Are you planning a trip to the Grand Canyon State? Excited about all the boondocking possibilities? We don’t blame you!
Arizona is a fantastic state to explore in an RV — as long as you know where to camp. To make your trip a little easier, we’ve compiled a list of five campsites to avoid in Arizona, as well as the places to go instead. You’ll thank us later.
What Makes a Boondocking Spot Bad?
Camping off-grid gets glamorized, but anyone who’s gone boondocking for an extended period knows that it’s not all sunshine and roses. If you’ve been on the road for a while, chances are you’ve set up camp at a spot that you ultimately regretted.
So what makes these boondocking spots so bad? The main reason could be that they’re becoming overcrowded. With the rise in popularity of RVing, more people flock to these beautiful, secluded (well, once-secluded) spots. And if some of those people outstay the 14-day rule, it can become unpleasant real quick.
Another reason could be the treacherous roads leading to the sites. After all, many of the roads leading to some of these off-grid spots aren’t maintained. They may become washed out, blocked by fallen trees, or completely impassable for one reason or another.
A third reason could be that they don’t accommodate larger vehicles. Have you ever traveled to a potential campsite only to find that your rig doesn’t fit? Yeah, us too. Let’s take a look at the boondocking spots you should avoid and the ones to try out instead.
Don’t Camp at These Free Locations in Arizona
When you’re planning your trip, it’s just as important to know where not to stay. To make your life a little easier, we’ve made a list of the campsites you should avoid in Arizona. Let’s dig in.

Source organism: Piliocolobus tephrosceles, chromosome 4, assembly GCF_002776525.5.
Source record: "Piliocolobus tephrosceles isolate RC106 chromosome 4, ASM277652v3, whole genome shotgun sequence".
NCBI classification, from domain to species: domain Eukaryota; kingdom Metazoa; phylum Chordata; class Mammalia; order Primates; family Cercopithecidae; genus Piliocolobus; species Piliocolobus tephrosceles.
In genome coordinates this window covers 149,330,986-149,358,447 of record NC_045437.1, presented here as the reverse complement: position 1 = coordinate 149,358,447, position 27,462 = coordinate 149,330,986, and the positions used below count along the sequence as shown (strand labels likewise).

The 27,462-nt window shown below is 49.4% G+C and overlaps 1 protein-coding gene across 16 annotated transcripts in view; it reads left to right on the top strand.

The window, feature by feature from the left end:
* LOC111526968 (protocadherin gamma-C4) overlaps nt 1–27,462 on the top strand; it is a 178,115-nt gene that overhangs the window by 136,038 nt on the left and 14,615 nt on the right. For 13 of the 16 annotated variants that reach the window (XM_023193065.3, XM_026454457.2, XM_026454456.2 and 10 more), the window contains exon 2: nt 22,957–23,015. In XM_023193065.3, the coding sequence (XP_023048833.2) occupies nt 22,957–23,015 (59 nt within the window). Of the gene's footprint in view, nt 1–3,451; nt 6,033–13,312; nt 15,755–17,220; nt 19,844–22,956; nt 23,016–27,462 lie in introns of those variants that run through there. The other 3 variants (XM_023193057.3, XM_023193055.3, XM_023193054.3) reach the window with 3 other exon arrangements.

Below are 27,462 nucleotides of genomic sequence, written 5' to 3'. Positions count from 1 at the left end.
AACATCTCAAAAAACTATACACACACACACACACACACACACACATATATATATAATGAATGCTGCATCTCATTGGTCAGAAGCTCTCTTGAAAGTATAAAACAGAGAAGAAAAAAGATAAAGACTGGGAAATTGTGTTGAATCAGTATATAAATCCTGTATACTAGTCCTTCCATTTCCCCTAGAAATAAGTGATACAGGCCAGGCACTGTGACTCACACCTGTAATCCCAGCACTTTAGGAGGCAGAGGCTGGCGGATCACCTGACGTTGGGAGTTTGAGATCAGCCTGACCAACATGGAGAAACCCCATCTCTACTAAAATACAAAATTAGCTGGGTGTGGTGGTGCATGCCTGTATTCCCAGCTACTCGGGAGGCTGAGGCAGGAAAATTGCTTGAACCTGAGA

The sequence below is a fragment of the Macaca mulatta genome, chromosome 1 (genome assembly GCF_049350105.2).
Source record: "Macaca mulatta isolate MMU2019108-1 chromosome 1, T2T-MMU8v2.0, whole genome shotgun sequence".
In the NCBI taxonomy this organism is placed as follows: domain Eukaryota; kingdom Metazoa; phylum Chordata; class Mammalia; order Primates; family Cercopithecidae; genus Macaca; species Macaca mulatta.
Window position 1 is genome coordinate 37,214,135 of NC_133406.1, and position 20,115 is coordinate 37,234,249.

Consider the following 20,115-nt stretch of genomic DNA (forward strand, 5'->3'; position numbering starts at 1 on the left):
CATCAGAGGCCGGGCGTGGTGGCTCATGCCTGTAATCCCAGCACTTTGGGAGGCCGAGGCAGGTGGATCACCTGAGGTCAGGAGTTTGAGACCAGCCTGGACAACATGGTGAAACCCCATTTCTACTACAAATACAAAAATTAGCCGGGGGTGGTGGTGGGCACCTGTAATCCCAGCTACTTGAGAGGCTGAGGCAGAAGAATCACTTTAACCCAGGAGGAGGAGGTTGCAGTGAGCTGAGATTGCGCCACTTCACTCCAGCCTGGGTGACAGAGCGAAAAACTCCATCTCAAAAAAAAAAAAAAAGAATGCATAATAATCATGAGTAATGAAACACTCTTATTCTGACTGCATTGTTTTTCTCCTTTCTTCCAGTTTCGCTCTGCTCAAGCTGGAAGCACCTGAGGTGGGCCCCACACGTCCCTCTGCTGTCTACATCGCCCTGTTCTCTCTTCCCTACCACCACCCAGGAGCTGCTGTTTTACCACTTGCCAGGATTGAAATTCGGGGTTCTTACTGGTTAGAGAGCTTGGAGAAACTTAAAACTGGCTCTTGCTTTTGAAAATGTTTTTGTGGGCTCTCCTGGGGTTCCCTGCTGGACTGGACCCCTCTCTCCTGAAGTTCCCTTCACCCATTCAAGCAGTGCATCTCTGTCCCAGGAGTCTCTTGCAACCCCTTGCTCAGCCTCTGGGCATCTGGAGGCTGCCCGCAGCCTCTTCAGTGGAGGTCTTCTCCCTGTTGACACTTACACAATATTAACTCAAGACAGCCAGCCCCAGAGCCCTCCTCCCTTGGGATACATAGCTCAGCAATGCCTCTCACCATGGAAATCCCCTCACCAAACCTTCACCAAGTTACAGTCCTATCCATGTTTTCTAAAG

#1 Snyder Hill
One look at the reviews on Campendium, and you’ll see why we don’t recommend this site. It’s a heavily trafficked area outside of Tucson, which means that the accessibility is extremely limited.
With so many rigs going in and out, the dirt road driving in has become rutted with large dips, making it a no-go for class As. Reviewers also complain about the road noise and trash in this area, making it a last resort at best.
Quartzsite, Ariz., is essentially a town built for travelers. With “The Big Tent,” Rubber Tramp Rendezvous, and ample amounts of public land to camp on, you would think it would be an RVer’s dream. Truthfully, it’s a fun place to visit and meet up with like-minded people, but if you’re looking for a scenic and peaceful place to stay, you probably want to avoid Quartzsite.
Even with all the boondocking opportunities throughout the town, you’ll still find yourself in a sea of RVs (especially in the winter). Yes, Quartzsite is fun, but it’s definitely getting overcrowded.
#3 Freidlein Prairie Dispersed Camping
If you’re not in a tent (or a very minimal setup), beware. Freidlein Prairie Dispersed looks like a gorgeously wooded place to stay in Flagstaff, but many RVers have regretted venturing there. For one, this spot is popular — and there are only 14 sites. And if other people have claimed every spot (which they probably will), you might have a hard time finding a way to turn around.